At a recent Triangle SP User Group meeting an interesting debate broke out regarding the use of search to find information inside of a SharePoint system. One person went as far as to say that “search is a last resort” while another said “if a user has to search, you have failed.” Those are some pretty strong positions to say the least. I believe that Information Architecture and Taxonomy are incredibly important, but Search is as well and should not be a last resort. If proper planning is not done in both areas people are going to have trouble finding what they are looking for.
Preferred Method Depends on Context
First I think this debate requires context since the type and the amount of content to look through can range dramatically. Browsing a Wiki with 20 pages is not the same as browsing a Document Library filled with 100,000 invoices. For the former it would seem crazy to need to rely on search, but with the latter it is absolutely essential to most end users.
Users Think Differently
I have had the chance to do usability studies for large SharePoint implementations in a few organizations now. Early on I was amazed at some of the feedback I received with regards to organization and taxonomy. All users do not process thoughts the same way, so while you can work hard to cover all your bases some will still be left out. Put as much time into planning the Taxonomy as possible, and review it on a regular basis as the content and purpose evolves.
Search Needs Tuning
The search service with MOSS can be pretty powerful, but it isn’t something you just turn on and expect targeted search results to be delivered. Time should be spent planning the search system to take advantage of its powerful features including authoritative levels, keywords, best bets, scopes, etc.
As part of this planning effort you should try to identify which sections or sites could most benefit from custom search interaction. If the nature of the data is such that searching is likely to be needed, configure tools to make it as easy as possible to pull that specific set of data. In Mike Gannotti’s presentation, one of the things he suggested was creating a sub-site for each feature or type of list. The advantage of this is that when users search at the “This Site” scope, only data from that level will be returned. With the exception of Wiki configuration, this is not something I have typically done.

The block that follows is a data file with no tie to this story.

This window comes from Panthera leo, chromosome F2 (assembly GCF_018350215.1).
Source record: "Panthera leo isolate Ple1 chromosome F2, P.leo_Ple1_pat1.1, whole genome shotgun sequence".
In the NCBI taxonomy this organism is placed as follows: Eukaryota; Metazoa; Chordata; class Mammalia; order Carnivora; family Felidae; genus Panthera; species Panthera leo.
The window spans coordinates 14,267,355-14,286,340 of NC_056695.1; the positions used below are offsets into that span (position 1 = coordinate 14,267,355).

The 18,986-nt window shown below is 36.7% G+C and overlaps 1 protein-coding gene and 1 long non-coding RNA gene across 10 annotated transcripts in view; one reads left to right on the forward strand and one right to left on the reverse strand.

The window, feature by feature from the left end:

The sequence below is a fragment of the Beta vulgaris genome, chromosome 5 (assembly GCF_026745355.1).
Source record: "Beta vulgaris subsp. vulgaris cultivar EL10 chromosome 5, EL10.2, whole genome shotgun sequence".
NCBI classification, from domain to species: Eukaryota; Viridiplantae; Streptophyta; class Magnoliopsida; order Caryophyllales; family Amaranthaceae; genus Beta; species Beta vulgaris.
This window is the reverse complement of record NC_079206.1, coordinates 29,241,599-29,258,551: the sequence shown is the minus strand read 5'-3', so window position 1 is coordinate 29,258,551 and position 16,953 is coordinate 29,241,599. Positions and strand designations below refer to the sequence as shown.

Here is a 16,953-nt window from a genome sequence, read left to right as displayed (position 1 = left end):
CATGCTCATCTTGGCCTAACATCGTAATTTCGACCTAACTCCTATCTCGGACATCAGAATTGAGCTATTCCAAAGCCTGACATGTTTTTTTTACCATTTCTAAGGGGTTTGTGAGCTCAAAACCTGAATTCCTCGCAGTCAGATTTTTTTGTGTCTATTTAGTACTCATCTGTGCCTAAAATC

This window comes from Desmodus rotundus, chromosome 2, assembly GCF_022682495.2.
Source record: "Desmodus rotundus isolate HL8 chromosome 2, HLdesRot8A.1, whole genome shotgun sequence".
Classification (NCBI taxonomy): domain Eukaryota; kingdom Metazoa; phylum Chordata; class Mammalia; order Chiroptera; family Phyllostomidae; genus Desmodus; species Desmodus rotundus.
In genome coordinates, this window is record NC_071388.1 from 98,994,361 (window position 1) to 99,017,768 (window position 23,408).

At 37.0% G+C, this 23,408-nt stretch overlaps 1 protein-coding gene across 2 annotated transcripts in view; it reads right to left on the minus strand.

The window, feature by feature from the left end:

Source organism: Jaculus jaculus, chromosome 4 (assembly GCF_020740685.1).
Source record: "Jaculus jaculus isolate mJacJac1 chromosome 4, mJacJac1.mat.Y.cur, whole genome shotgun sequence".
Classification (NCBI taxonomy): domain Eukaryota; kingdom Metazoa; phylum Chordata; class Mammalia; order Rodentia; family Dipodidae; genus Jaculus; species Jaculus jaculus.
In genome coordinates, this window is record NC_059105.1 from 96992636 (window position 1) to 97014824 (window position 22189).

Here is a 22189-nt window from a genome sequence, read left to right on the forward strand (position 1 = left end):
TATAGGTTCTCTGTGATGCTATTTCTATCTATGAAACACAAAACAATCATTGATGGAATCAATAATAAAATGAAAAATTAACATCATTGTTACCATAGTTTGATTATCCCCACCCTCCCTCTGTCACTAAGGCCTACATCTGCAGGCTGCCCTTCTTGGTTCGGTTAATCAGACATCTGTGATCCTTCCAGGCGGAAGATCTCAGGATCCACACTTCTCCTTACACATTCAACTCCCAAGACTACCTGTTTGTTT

Learned Behavior – Browsing versus Searching
After the meeting I reflected on the topic quite a bit, and then a day or two later something occurred to me while working on my Vista machine. When I sent to go open a program I found myself using the desktop search feature to find the programs that were not pinned to the Start Menu. In the past, on previous computers, I had spent an insane amount of time building a system to help organize my program menu. Since I had too many things installed and the menu would wrap, I created a taxonomy with high level categories that led to the program folders (i.e. Dev Tools, Sys Tools, Office). Everyone agrees that browsing to something when you know its exact location is very quick. However, it is quicker still to type in a name and then double click the result returned. Reaching the Event Viewer for example has never been so easy. Without realizing it, my behavior in this OS has changed. While I am not a typical end-user, I believe that I am not unique in being able to adapt to new ways of finding information.
End User Ownership and Evolving Content
Some of the biggest Information Architecture challenges I have seen come from the fact that in most organizations many of the site collections are owned and managed by business units. You can try to educate them on proper planning and maintenance, but in most cases it is far from their top priority even as people complain about usability.
In many cases the purpose of the system changes leaving it out of sync with the taxonomy or navigation design. This is a sure fire thing that pushes users to rely on search.
Best Way Forward
I think the best way to tackle all of these challenges starts with proper planning and site owner education up front followed by periodic reviews of existing sites after the fact. If you can schedule reviews either quarterly or semi-annually as part of the overall service offering it will help you limit some of the issues of End user Ownership and Evolving Content. By keeping the system tuned, users will be more productive, and therefore more interested in using the system which increases end user buy in.
Where Do You Stand?
Where do you stand on the debate? Do you have anything to contribute to the discussion? Is Search a last resort? Is developing a maintainable taxonomy even possible?